A Canadian flag with a marijuana leaf on it flies during a 4/20 rally on Parliament Hill in Ottawa on April 20, 2017. (Sean Kilpatrick/The Canadian Press)

Legal marijuana won’t hit shelves before August

Senators agree to hold a final vote by June 7 on the legislation

Canadians will have to wait until at least early August — and maybe as late as early September — to legally purchase recreational marijuana.

That’s the bottom line now that senators have struck a deal to hold a final vote by June 7 on the legislation that will usher in the legal cannabis regime.

Assuming Bill C-45 is passed by the Senate, royal assent would then follow immediately.

Health Minister Ginette Petitpas Taylor has said provincial and territorial governments will need eight to 12 weeks following royal assent to prepare for retail sales.

The Trudeau government had been aiming for legalization in July but the Senate timetable now means legal pot won’t be available for purchase until at least early August, and possibly not until a month later.

As part of the deal struck by Sen. Peter Harder, the government’s representative in the Senate, with other Senate factions, initial debate on Bill C-45 will continue until March 22.

That’s three weeks beyond the deadline Harder announced earlier this week, when he threatened to move a motion to cut off second reading debate if senators didn’t agree voluntarily to end it by March 1.

However, the additional three weeks includes a two-week parliamentary break so, in reality, senators will get just an extra three days of debate.

RELATED: Legal marijuana on track for July but getting pot into stores could take longer

Nevertheless, the extra time was touted as a victory by Conservative senators, whom Harder had feared were intending to obstruct passage of the bill.

“I am pleased to say that we secured time that will allow the Senate to have a thorough evaluation on the marijuana legislation,” Conservative Senate leader Larry Smith said in a statement.

“The Official Opposition in the Senate has been clear from the beginning, we want to review the wide ranging concerns and voids in this legislation, instead of rushing this through only for the sake of a political deadline set by the Trudeau government.”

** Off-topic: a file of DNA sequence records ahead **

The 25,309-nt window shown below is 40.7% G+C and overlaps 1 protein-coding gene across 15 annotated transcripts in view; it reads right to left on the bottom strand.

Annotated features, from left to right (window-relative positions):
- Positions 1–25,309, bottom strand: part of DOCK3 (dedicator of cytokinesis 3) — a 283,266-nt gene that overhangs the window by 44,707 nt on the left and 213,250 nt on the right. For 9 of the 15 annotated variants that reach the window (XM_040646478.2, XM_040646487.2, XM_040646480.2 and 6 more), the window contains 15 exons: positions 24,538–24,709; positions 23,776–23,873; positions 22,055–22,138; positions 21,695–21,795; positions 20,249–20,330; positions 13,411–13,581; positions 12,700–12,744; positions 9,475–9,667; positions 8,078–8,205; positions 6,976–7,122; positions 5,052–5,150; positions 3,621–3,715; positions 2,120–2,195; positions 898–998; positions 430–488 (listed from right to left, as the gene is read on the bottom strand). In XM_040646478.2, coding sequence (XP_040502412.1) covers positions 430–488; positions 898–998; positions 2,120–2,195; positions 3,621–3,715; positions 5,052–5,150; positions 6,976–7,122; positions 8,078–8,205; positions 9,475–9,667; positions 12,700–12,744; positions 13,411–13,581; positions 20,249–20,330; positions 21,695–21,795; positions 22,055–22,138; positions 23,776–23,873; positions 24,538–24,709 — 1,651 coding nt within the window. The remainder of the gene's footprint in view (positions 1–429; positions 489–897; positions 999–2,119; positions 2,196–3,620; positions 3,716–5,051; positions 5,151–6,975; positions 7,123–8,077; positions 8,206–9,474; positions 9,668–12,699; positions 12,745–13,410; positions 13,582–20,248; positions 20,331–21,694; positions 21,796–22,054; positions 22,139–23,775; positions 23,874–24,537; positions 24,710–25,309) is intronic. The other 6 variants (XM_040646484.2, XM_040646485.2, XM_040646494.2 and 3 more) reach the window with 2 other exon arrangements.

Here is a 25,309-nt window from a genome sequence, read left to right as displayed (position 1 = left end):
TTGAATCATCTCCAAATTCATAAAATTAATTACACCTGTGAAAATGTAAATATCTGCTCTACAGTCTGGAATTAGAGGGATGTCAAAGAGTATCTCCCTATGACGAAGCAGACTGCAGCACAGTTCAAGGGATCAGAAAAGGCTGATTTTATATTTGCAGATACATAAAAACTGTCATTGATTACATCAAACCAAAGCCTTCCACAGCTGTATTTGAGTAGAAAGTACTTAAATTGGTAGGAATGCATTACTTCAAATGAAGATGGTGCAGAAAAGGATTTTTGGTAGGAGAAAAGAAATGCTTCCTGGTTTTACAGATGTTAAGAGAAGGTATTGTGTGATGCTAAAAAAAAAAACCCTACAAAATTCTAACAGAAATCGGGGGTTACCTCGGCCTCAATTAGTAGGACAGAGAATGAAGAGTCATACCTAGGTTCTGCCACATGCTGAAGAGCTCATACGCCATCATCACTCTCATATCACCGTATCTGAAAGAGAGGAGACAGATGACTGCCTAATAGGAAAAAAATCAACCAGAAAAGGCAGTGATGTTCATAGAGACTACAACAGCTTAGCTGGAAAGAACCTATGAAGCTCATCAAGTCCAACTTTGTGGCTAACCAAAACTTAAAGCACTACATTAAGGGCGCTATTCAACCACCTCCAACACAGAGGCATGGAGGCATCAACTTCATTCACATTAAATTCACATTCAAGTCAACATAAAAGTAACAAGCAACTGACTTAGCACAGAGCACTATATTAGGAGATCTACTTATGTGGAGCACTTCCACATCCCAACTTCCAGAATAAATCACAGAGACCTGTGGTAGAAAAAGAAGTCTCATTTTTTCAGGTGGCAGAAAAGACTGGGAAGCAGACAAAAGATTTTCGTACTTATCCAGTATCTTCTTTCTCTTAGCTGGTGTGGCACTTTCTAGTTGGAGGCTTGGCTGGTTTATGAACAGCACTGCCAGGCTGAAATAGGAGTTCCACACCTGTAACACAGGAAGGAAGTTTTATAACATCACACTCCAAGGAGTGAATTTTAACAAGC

After second reading, the bill will be sent to five different Senate committees to examine different aspects of the legislation before returning to the Senate for a final debate and vote by June 7.

“This should give stakeholders, governments, business, law enforcement agencies and other Canadians a timeline for how and when the bill will be ultimately dealt with by the upper chamber,” Harder said in a statement.

The Canadian Press

Just Posted

Langley cheerleaders climb their way to the Summit

A team from Langley Cheer & Athletics is on their way to Florida to compete in early May.

UPDATE: IHIT investigating suspicious death in South Surrey

Roads closed at 12 Avenue and 28 Avenue

Sound wall under construction at 216th Interchange

Work is picking up steam at the new interchange crossing site.

Throwback Thursday: April 26, 2018

Help us caption a photo from Langley’s past!

Cloverdale fourth grader wants to take learning to the next dimension

Riley Markowsky-Qadir wants his classmates to be able to learn in 3D

WATCH: Small fire at Langley spa manufacturer creates big plume

Black smoke from a Thursday evening fire at a spa maker could be seen for miles.

NAFTA talks hold Foreign Affairs Minister in Washington, substitute heads to NATO summit

NAFTA talks keeping Foreign Affairs Minister Chrystia Freeland, sends substitute to NATO summit

Britain gives long-lost Franklin expedition ships to Canada, Inuit

Deeds to HMS Erebus and HMS Terror signed over to Canada and Inuit Heritage Trust

Grief over deadly Toronto van attack sinks in

Three days after rampage, people still gathering at memorial to lay flowers and honour victims

Liberals urged to tax e-commerce services like Netflix

Trudeau has been adamant that his government wouldn’t increase taxes on online subscriptions

Why some B.C. daycares didn’t opt in to subsidy program

Deadline passes for program aimed at laying foundation for universal child care

WATCH: Moms Stop The Harm respond to opioid crisis

Someone asked her if she does the work for her son. McBain said: “No, actually. I do it for your son.”

Been a long day? Here’s cute puppies in training

Group is training next batch of assistance dogs at Vancouver International Airport

B.C. skydiver lands safely after cutting away main chute

Greater Victoria emergency services called after witnesses saw spiralling chute

Most Read